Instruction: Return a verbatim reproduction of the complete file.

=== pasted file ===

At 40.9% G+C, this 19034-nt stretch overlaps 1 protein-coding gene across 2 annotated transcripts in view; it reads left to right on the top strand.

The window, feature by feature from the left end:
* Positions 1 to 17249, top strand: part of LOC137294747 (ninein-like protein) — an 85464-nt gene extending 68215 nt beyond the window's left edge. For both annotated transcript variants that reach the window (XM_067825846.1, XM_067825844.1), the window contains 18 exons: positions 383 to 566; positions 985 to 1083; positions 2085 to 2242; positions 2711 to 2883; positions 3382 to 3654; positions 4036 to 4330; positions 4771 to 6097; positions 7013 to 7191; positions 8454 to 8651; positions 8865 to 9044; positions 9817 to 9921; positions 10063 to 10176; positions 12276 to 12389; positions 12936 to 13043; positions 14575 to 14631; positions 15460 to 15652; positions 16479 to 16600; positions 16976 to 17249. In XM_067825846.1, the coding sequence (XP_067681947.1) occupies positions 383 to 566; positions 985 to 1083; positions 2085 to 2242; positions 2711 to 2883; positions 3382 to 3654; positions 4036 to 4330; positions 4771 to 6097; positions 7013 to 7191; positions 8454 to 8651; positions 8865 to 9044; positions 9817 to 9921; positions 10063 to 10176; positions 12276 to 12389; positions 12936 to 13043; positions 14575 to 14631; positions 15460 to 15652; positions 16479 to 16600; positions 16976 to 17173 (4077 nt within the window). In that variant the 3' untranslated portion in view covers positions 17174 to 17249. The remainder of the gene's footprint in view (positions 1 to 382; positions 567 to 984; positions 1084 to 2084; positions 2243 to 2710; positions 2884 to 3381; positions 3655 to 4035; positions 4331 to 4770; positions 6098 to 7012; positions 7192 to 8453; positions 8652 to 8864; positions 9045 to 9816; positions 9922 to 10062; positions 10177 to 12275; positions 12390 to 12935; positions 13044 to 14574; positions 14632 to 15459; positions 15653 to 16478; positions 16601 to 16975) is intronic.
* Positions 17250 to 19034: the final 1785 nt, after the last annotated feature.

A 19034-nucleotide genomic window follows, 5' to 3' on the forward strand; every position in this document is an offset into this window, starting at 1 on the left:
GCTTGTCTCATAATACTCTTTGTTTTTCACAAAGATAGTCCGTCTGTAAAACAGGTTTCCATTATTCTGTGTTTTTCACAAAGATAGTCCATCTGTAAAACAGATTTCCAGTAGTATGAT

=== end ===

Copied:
At 40.9% G+C, this 19034-nt stretch overlaps 1 protein-coding gene across 2 annotated transcripts in view; it reads left to right on the top strand.

The window, feature by feature from the left end:
* Positions 1 to 17249, top strand: part of LOC137294747 (ninein-like protein) — an 85464-nt gene extending 68215 nt beyond the window's left edge. For both annotated transcript variants that reach the window (XM_067825846.1, XM_067825844.1), the window contains 18 exons: positions 383 to 566; positions 985 to 1083; positions 2085 to 2242; positions 2711 to 2883; positions 3382 to 3654; positions 4036 to 4330; positions 4771 to 6097; positions 7013 to 7191; positions 8454 to 8651; positions 8865 to 9044; positions 9817 to 9921; positions 10063 to 10176; positions 12276 to 12389; positions 12936 to 13043; positions 14575 to 14631; positions 15460 to 15652; positions 16479 to 16600; positions 16976 to 17249. In XM_067825846.1, the coding sequence (XP_067681947.1) occupies positions 383 to 566; positions 985 to 1083; positions 2085 to 2242; positions 2711 to 2883; positions 3382 to 3654; positions 4036 to 4330; positions 4771 to 6097; positions 7013 to 7191; positions 8454 to 8651; positions 8865 to 9044; positions 9817 to 9921; positions 10063 to 10176; positions 12276 to 12389; positions 12936 to 13043; positions 14575 to 14631; positions 15460 to 15652; positions 16479 to 16600; positions 16976 to 17173 (4077 nt within the window). In that variant the 3' untranslated portion in view covers positions 17174 to 17249. The remainder of the gene's footprint in view (positions 1 to 382; positions 567 to 984; positions 1084 to 2084; positions 2243 to 2710; positions 2884 to 3381; positions 3655 to 4035; positions 4331 to 4770; positions 6098 to 7012; positions 7192 to 8453; positions 8652 to 8864; positions 9045 to 9816; positions 9922 to 10062; positions 10177 to 12275; positions 12390 to 12935; positions 13044 to 14574; positions 14632 to 15459; positions 15653 to 16478; positions 16601 to 16975) is intronic.
* Positions 17250 to 19034: the final 1785 nt, after the last annotated feature.

A 19034-nucleotide genomic window follows, 5' to 3' on the forward strand; every position in this document is an offset into this window, starting at 1 on the left:
GCTTGTCTCATAATACTCTTTGTTTTTCACAAAGATAGTCCGTCTGTAAAACAGGTTTCCATTATTCTGTGTTTTTCACAAAGATAGTCCATCTGTAAAACAGATTTCCAGTAGTATGAT